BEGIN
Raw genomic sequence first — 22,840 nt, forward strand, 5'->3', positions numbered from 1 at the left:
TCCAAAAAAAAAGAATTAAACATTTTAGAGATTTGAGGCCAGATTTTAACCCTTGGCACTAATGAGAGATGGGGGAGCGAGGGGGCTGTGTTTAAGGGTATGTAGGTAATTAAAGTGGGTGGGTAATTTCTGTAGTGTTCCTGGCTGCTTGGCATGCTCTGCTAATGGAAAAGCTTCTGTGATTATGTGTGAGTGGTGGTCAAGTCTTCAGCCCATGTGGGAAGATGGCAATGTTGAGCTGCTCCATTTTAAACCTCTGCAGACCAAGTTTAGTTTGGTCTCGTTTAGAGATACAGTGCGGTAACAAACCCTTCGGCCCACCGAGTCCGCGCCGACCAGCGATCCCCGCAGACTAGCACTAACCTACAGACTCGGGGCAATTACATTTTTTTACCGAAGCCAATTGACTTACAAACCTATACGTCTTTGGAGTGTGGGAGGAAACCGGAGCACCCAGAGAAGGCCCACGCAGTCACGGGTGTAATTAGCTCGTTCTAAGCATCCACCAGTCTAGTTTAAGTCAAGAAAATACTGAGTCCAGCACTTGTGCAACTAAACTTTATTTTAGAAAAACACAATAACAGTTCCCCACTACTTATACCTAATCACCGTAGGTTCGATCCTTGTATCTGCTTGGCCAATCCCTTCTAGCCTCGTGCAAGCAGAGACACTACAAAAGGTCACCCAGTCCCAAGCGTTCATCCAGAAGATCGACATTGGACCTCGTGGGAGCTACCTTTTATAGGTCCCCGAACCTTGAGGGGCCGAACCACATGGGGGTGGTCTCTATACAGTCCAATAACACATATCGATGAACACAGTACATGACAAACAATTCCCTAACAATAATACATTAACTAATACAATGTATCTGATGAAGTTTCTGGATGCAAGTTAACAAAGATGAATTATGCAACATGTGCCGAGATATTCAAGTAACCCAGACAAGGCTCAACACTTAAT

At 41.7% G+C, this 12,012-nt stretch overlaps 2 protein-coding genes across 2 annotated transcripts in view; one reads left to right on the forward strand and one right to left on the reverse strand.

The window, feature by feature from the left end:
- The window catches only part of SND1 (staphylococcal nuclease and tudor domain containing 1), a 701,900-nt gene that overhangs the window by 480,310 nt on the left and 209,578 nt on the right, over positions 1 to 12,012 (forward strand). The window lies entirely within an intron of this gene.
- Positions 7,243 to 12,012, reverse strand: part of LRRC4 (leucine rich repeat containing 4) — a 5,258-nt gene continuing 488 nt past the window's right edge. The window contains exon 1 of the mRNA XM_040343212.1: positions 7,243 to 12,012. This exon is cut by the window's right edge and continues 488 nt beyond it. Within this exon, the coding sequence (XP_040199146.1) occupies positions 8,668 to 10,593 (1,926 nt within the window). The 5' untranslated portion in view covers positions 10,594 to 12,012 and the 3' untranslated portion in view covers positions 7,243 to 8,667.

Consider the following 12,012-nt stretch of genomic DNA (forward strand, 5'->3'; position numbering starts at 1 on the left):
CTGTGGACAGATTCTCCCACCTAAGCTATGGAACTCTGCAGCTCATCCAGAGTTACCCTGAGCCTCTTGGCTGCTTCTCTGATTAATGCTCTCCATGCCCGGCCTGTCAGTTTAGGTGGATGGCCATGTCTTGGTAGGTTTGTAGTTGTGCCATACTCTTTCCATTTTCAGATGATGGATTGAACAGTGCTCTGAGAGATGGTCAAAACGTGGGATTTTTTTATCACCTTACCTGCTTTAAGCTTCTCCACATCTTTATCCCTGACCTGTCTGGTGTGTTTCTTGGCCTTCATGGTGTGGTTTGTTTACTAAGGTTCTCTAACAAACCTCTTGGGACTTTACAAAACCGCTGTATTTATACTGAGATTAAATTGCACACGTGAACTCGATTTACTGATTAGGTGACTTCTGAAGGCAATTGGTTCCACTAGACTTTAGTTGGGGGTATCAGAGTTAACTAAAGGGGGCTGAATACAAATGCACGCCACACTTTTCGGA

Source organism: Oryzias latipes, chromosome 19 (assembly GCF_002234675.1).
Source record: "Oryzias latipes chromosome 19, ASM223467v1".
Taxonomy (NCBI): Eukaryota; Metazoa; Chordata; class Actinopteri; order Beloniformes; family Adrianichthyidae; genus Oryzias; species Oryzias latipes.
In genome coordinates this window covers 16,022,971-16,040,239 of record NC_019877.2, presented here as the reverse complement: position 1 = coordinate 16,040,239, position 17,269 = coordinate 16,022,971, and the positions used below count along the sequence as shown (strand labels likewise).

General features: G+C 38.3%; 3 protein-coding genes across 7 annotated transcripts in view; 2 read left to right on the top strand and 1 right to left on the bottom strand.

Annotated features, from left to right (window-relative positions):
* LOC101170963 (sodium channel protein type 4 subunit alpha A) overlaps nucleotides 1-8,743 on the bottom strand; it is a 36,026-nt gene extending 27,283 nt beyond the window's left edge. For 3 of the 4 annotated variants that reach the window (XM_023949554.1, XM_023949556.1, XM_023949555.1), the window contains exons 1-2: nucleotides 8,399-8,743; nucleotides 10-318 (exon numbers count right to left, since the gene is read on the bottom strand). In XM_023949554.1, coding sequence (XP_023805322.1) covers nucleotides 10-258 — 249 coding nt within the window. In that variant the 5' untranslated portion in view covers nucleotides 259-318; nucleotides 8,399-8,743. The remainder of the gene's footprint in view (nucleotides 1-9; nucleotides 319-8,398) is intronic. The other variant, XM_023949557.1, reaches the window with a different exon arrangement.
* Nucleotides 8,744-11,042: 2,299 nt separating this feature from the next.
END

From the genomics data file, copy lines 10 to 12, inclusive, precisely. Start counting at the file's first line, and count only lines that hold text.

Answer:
Source record: "Oryzias latipes chromosome 19, ASM223467v1".
Taxonomy (NCBI): Eukaryota; Metazoa; Chordata; class Actinopteri; order Beloniformes; family Adrianichthyidae; genus Oryzias; species Oryzias latipes.
In genome coordinates this window covers 16,022,971-16,040,239 of record NC_019877.2, presented here as the reverse complement: position 1 = coordinate 16,040,239, position 17,269 = coordinate 16,022,971, and the positions used below count along the sequence as shown (strand labels likewise).